Finally, without guidelines in place, viable batteries may not be repurposed before being recycled, which Dunn said undermines their sustainability. “You’ve already put all that literal energy — and the environmental impacts that go along with that — into manufacturing these batteries,” she said. “So if you can squeak an extra five to 10 years out of them, that’s a really good option.”
With the U.S. poised to see about 165,000 electric vehicle batteries retire in 2030, Dunn said the time to ensure no batteries are stranded is now. “We’re not seeing a big wave now, but that’s coming, and so we need to be prepared for that.”
There has been some federal movement toward a recycling requirement. The 2021 bipartisan Infrastructure Investment and Jobs Act directed the Department of Energy to establish a task force to develop an “extended battery producer responsibility framework” to address battery design, transport, and recycling.
Extended producer responsibility, or EPR, is the approach that the EU took in its battery regulation that passed last December. EPR puts the onus on the manufacturer to ensure that what they produce is properly repurposed and then recycled, either by compelling them to pay for the recycling or to handle it themselves.
Thirty-three states have such laws, covering 16 products ranging from mattresses to packaging. “It is a paradigm shift for how waste is managed in the United States,” said Scott Cassel of the Product Stewardship Institute. But Congress has never passed such a law.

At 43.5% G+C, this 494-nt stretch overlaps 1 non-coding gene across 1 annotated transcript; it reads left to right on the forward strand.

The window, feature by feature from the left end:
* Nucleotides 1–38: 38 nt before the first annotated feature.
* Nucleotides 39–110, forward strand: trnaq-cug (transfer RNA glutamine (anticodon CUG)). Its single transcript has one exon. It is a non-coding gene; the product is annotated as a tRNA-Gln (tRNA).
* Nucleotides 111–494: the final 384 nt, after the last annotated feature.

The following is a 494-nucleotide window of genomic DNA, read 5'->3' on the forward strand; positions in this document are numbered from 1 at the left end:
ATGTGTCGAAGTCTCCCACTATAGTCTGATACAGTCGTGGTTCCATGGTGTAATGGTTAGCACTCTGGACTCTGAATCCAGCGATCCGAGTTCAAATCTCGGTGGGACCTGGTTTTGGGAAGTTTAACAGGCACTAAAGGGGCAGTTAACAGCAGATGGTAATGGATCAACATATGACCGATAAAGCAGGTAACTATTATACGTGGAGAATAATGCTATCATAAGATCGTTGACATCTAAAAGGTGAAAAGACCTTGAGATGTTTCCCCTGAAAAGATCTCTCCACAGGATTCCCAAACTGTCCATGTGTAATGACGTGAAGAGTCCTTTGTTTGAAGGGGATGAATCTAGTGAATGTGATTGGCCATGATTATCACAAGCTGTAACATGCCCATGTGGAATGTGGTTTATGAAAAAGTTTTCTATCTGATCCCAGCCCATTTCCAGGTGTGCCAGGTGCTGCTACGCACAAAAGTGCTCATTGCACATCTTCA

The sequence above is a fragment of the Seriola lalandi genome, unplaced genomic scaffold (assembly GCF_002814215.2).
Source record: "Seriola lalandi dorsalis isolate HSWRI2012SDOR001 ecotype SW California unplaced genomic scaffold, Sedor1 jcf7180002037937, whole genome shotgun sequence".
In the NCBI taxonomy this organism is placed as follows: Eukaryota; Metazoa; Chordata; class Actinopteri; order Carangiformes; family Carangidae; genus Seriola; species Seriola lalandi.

EV battery recycling might be the issue that could garner bipartisan support for one. Access to critical materials is a foreign policy and national security issue: China processes more than half the world’s lithium and cobalt, which means a steady domestic supply from recycling would help alleviate dependency on a geopolitical rival.
Building out the infrastructure to dismantle, recover, and process battery materials could also create thousands of jobs, an accomplishment most lawmakers are happy to align themselves with.
Republican senators alluded to both benefits when supporting the bipartisan Strategic EV Management Act of 2022, which passed as part of the National Defense Authorization Act last year. It requires multiple agencies to work on guidelines for “reusing and recycling” batteries from vehicles retired from the federal fleet.
Republican Senator Bill Hagerty of Tennessee said in a statement that the bill would ensure agencies could “reap the full economic benefits of EV investments … and do so in a manner that lessens our dependence on communist China.”
These laws set in motion efforts to design recycling frameworks, but the timelines to develop them span years. In the meantime, a few states are weighing their own mandates. “The states don’t want to wait for any of these bills to move,” Cassel said. “They’re ready to act right now.”
In California, a Senate bill would require battery suppliers to ensure that all “vehicle traction batteries” be recovered, reused, repurposed, or recycled. The bill passed unanimously this week and is headed to the Assembly. Senator Ben Allen, who introduced the bill, said there is bipartisan political and industry support for creating a framework. “You need a system in place,” he said. “That’s like saying, ‘Oh, the people will drive just fine to and from work. We don’t need traffic laws.’”
As it has been with other clean-vehicle targets, California could be a bellwether for a standard that would eventually take hold nationally.
“We’d love to create a system that could help to inform national policy,” said Allen. “And in this case, with this industry support and bipartisan backing, there actually may be a blueprint here.”